The manifestations are quite literally what you use to identify spells, not the components.

    Quote:

    I would note that there is no RAW for identifying a spell using Spellcraft after the spell is cast. At least not under the skill Spellcraft (there may be something elsewhere).

    I'm not sure why you think my comment was "on the nose".

    You use knowledge arcana to identify spell effects that are in place.

    Grand Lodge

    Stephen Ede wrote:


    When been cast as a Spell-like ability their are no Verbal or Somatic components so you can't identify it as it's been cast.

    The errata regarding magic creating glowy effets whatever means you know a spell was cast. It doesn't mean you can identify what the spell been cast is. TTBOMK they never said "these effects can tell you what the person is casting". Apples and Oranges.

    Yes, some spells are obvious after they've been cast - Fireball been a pretty classic example, but that's not what the Spellcraft check is for....

    This FAQ seems to contradict your statement:

    What exactly do I identify when I’m using Spellcraft to identify a spell? Is it the components, since spell-like abilities, for instance, don’t have any? If I can only identify components, would that mean that I can’t take an attack of opportunity against someone using a spell-like ability (or spell with no verbal, somatic, or material components) or ready an action to shoot an arrow to disrupt a spell-like ability? If there’s something else, how do I know what it is?

    Although this isn’t directly stated in the Core Rulebook, many elements of the game system work assuming that all spells have their own manifestations, regardless of whether or not they also produce an obvious visual effect, like fireball. You can see some examples to give you ideas of how to describe a spell’s manifestation in various pieces of art from Pathfinder products, but ultimately, the choice is up to your group, or perhaps even to the aesthetics of an individual spellcaster, to decide the exact details. Whatever the case, these manifestations are obviously magic of some kind, even to the uninitiated; this prevents spellcasters that use spell-like abilities, psychic magic, and the like from running completely amok against non-spellcasters in a non-combat situation. Special abilities exist (and more are likely to appear in Ultimate Intrigue) that specifically facilitate a spellcaster using chicanery to misdirect people from those manifestations and allow them to go unnoticed, but they will always provide an onlooker some sort of chance to detect the ruse.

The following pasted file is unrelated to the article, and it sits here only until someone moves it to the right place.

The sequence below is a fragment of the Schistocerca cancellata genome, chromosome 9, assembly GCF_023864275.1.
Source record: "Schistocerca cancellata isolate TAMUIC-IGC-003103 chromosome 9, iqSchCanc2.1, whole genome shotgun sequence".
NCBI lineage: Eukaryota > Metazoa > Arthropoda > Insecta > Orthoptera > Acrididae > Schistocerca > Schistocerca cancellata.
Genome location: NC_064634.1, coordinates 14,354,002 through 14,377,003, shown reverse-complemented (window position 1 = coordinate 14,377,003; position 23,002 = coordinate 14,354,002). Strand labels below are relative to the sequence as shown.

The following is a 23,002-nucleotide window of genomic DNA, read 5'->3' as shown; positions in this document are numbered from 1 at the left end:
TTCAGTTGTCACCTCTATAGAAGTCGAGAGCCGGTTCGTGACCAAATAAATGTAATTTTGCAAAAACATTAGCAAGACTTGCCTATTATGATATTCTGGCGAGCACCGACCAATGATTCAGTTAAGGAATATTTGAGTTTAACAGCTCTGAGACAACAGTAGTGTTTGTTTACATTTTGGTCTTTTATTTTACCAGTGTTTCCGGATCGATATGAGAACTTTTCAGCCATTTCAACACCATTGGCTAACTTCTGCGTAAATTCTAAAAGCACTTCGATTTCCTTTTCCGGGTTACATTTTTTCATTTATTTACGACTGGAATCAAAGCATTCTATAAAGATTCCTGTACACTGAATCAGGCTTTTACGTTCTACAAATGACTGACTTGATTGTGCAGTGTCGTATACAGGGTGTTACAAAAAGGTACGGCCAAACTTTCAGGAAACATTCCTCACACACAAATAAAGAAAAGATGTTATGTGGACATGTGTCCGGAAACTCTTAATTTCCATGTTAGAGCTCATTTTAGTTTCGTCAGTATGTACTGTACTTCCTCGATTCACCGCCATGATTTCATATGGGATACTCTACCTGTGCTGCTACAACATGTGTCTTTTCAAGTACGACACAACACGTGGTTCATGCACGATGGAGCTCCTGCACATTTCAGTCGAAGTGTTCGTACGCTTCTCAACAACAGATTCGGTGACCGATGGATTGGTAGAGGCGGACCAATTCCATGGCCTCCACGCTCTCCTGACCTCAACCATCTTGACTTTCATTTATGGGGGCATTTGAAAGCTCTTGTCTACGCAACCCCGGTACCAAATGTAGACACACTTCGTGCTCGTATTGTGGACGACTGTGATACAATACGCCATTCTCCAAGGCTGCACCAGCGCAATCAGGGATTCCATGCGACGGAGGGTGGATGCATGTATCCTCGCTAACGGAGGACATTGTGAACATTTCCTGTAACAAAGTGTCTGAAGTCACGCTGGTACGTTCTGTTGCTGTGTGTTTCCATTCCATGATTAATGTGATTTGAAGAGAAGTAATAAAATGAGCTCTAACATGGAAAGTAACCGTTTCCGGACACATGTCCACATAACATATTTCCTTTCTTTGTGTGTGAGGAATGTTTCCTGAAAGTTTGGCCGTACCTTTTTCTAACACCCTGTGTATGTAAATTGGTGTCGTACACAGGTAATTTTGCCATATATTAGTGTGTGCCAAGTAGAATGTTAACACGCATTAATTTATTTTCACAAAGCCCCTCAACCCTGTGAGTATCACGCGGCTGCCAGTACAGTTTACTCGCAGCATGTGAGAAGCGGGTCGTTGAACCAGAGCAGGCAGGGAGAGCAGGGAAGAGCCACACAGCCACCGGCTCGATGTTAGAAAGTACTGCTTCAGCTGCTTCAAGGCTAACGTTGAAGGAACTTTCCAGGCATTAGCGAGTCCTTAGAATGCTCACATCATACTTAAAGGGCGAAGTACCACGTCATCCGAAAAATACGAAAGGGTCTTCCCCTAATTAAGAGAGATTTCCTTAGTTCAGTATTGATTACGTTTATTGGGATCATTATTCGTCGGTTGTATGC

Source: https://www.paizo.com/paizo/faq/v5748nruor1fm#v5748eaic9s54
    It reads to me that you can use the spell manifestations to identify the spell. They don't say that you can only identify from components.


    Interesting FAQ since the original question conflates two different things.
    Identifying whether a spell is getting cast and identifying what spell is getting cast.

    The FAQ answer clearly specifies that you can tell, even with no Spellcraft, that a person is casting magic due to the manisfestations around the caster.
    It is much vaguer and unclear regarding as to how Spellcraft identifies that precise spell been cast. Indeed the line "perhaps even to the aesthetics of an individual spellcaster, to decide the exact details." pretty much says you can't use the manisfestations to workout the precise nature of the spell. If every caster decides the manisfestations for each spell they cast it wouldn't be possible for a person who had never worked with caster to make a Spellcraft ck to determine anything from the manisfestations.

    Regardless using Spellcraft to identify precisely what is been cast remains something that can be done with spells, and given Spell-like abilities existed when that rule was written the assumption should be that if they had meant it to be used to identify precisely what spell-like ability was been cast they would've said.